The Mekong delta region, in the country’s south, is home to 18.6 million people – about one-fifth of the total population – and accounts for more than half of the country’s rice and fruit production. About 60 per cent of the country’s fish production is also located in the delta. Sediment from upstream is vital for rice production in the delta as it replenishes soil nutrients. Dams block this sediment from flowing downriver, potentially damaging fertile rice growing areas. Furthermore, without a strong outflow of water into the South China Sea, saltwater is likely to intrude further upstream into the delta, polluting water and turning fertile soil increasingly saline.
Even without the additional challenges that could come with upstream dam development, the delta faces considerable problems. The region’s climate is changing, average temperatures in the region increased by 0.5°C between 1979 and 2009. Weather extremes are also projected to become more pronounced, with some years considerably wetter than usual and others considerably drier. Large parts of the delta are less than one metre above sea level and are at risk of saltwater intrusion. More widespread salinity is the greatest immediate challenge to the delta’s future. Saltwater intrusion further upriver, the result of prolonged dry seasons, would render larger swathes of agricultural land infertile, threatening crop production. None of these predictions are likely to be beneficial to rice production.
In April 2016, Hanoi submitted a report authored by DHI, a Danish environmental consultancy, to the MRC stating that if the 11 proposed dams are built upstream there will be “high to very high adverse effects” on fisheries and agriculture in Cambodia and Vietnam. The report predicts annual fishery and farming losses of more than $760 million in Vietnam and $450 million in Cambodia. As the delta region alone accounts for more than a quarter of Vietnam’s GDP, these figures appear to be very conservative estimates.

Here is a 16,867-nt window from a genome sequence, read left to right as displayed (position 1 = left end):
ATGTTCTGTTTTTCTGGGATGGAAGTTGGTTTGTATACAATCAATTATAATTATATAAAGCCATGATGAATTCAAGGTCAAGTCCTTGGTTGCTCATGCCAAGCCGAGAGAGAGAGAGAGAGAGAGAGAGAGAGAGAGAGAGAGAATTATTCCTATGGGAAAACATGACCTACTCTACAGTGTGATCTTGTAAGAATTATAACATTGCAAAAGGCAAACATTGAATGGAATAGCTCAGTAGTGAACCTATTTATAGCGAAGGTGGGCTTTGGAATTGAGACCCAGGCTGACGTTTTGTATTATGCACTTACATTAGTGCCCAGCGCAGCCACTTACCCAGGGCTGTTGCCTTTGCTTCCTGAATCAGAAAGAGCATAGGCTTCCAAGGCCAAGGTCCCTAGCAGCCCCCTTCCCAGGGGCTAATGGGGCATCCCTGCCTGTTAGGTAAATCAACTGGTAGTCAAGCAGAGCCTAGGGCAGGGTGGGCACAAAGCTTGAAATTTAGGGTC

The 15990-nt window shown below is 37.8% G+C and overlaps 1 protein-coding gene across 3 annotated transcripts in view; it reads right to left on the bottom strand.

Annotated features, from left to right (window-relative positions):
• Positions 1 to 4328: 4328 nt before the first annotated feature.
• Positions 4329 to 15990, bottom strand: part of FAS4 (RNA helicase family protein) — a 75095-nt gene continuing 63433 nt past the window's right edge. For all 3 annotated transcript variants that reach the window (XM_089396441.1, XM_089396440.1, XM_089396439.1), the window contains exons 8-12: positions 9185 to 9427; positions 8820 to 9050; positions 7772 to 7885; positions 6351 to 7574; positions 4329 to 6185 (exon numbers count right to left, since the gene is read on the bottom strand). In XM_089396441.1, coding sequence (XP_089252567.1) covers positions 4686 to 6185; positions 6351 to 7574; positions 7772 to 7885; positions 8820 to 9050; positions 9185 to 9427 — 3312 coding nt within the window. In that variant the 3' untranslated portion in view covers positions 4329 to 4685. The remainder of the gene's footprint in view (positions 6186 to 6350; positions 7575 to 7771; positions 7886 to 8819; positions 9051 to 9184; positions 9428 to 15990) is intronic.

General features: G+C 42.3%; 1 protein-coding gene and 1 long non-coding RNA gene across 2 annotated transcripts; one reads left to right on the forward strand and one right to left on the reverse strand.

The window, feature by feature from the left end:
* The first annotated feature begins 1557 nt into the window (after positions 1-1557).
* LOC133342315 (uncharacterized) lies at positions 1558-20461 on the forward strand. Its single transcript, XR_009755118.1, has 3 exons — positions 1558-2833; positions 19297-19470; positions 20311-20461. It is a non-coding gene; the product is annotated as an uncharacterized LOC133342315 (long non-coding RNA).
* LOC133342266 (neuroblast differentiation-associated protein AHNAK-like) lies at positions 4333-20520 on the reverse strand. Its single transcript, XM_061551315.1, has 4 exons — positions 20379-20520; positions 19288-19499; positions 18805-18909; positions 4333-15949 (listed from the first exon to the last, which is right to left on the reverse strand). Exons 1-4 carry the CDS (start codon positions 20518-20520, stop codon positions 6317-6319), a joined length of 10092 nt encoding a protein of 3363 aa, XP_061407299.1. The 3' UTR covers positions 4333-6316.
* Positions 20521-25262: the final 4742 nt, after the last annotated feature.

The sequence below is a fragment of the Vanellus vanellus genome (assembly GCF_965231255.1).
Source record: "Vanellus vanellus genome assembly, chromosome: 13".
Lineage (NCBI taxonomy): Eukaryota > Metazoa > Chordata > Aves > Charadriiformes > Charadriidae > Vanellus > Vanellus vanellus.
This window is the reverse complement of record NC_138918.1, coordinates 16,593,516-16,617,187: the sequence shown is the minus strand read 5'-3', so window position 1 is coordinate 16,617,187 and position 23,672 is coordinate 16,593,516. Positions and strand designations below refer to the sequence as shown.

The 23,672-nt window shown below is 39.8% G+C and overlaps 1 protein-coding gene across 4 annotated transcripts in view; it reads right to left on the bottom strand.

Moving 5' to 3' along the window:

The Impact of Dams on Agriculture and Fisheries
Communities living along the river depend on fisheries for a large portion – up to 80 per cent in some regions – of their diet. Fish is a valuable source of protein and people would struggle to find protein-rich alternatives. For instance, to get the same amount of protein provided by one kilogramme of fish someone would need to consume 2.5kg of rice. A reduction in fish numbers will drive people to develop other food sources, which, in turn, will lead to the conversion of forests and woodland to pasture. The region could import more food to resolve supply gaps, but given the region’s self-sufficiency policies, this would require a substantial change in economic policy. The region is highly dependent on fish from the Mekong River and any disruption to that supply will prove deleterious to food security.
About 70 per cent of fish in the Mekong are migratory. These species migrate along the length of the Mekong River, shifting between marine and freshwater habitats, between upstream and downstream areas of the main river and between its tributaries and floodplains. Distinct migrations between the upper, middle and lower parts of the LMB have been observed and monitored. Migration takes places throughout the year, but peaks at the onset of the wet season. Dams threaten to disrupt or, in the worst case scenario, prevent fish from migrating entirely.
While the majority of the LMB currently relies on capture fisheries, aquaculture could provide an alternative to wild fisheries. Fish farms already produce the majority of Vietnam’s fish supply. The rise of aquaculture is likely to lead to a concentration of fish species, however, as it is unlikely to provide the same level of biodiversity as the Mekong River. Fish farms are also more exposed to disease outbreaks and without effective water treatment facilities can increase pollution. If the region turns to fish farming, standards that ensure the sustainability of the industry will need to be implemented.
The construction of dams is also likely to reduce the productivity of the region’s rice fields. In 2014, countries along the Mekong produced more than 100 million tonnes of rice, about 15 per cent of the global total. Vietnam, as the lower-most riparian, is likely to be most impacted by the changes to the river’s natural flow. The country’s rice growers have faced mounting challenges in recent years, from the growing strength of regional competitors to the rising salinity and declining nutrient content of Vietnamese soils. Dams on the Mekong will trap greater amounts of the silt and sediment that is vital for replenishing soils. Rice crops will suffer without the nutrients provided by this silt and sediment.
The construction of multiple large dams in the northern and central portions of the Mekong River threatens fisheries and agricultural production along its entire length. Tens of millions of people in four countries downstream of China rely on the river to provide them with food, employment and income. Unless alternative sources of food and income are developed these people are likely to be worse off after the construction of the dams.